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Developing and running an adolescent inpatient ward
  1. Donald Payne1,2,
  2. Andrew Kennedy1,
  3. Veronika Kretzer1,
  4. Emma Turner1,
  5. Penny Shannon1,
  6. Russell Viner3
  1. 1Department of Paediatric and Adolescent Medicine, Princess Margaret Hospital, Perth, Western Australia, Australia
  2. 2School of Paediatrics and Child Health, University of Western Australia, Perth, Western Australia, Australia
  3. 3General and Adolescent Paediatrics Unit, UCL Institute of Child Health, University College London, London, UK
  1. Correspondence to Donald Payne, Department of Paediatric and Adolescent Medicine, Princess Margaret Hospital, Roberts Road, Subiaco, WA 6008, Australia; donald.payne{at}


Advocates of adolescent health have long argued for the development of dedicated inpatient units. In the UK, many recently built children's hospitals have included adolescent wards, with further wards actively planned for new builds. In Australia, adolescent wards have been established in all but one of the major children's hospitals and will be a feature of all three new children's hospitals currently being built (in Melbourne, Brisbane and Perth). Despite growing interest in the development of adolescent inpatient facilities, and evidence that they improve quality, there is little in the recent literature to guide those tasked with setting up or running such units. Those who currently operate such wards thus have the regular task of fielding enquiries from colleagues about developing and operating hospital-based services for young people. The aim of this article is therefore to describe our experiences of developing and working on adolescent wards in Australia and the UK, focusing on the ward design, case-mix, staffing requirements and ward philosophy and discussing the benefits and potential disadvantages of a dedicated adolescent ward.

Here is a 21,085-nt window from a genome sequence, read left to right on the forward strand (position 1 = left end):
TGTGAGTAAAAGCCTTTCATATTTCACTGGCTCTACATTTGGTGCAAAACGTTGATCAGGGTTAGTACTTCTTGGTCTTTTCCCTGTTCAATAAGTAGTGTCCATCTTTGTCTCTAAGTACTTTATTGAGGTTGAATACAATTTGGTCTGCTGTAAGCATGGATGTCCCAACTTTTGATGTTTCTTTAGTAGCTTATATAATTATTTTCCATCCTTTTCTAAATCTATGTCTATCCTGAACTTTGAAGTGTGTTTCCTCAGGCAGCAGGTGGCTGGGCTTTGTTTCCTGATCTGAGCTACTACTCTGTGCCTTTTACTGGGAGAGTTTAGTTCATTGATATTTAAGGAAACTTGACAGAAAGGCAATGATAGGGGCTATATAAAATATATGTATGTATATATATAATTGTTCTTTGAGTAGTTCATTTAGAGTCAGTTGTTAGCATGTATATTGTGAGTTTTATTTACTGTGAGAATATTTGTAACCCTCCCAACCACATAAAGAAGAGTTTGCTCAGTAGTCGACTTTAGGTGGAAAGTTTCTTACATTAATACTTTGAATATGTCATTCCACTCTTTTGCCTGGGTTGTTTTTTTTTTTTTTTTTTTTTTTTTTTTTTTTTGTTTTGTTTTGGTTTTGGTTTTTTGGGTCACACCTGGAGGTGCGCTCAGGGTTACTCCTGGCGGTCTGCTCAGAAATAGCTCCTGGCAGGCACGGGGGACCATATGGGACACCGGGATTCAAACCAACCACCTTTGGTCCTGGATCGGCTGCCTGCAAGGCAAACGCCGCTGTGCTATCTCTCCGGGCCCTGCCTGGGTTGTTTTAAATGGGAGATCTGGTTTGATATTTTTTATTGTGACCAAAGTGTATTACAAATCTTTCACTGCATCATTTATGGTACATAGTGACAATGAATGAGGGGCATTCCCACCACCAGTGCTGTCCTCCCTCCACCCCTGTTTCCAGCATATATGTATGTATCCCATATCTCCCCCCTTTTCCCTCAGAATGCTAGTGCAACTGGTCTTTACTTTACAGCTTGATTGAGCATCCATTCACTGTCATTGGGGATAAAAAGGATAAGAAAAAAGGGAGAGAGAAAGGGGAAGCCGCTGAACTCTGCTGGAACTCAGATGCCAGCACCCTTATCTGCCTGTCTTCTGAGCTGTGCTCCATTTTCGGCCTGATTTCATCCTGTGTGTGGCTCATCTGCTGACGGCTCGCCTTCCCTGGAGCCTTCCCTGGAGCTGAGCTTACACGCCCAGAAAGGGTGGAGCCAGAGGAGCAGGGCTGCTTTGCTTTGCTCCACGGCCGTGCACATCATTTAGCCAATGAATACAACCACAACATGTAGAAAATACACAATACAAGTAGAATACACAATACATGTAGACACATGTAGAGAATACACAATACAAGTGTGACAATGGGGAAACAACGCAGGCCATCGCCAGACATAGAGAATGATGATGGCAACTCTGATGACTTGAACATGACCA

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  • Competing interests None.

  • Funding None.

  • Provenance and peer review Not commissioned; externally peer reviewed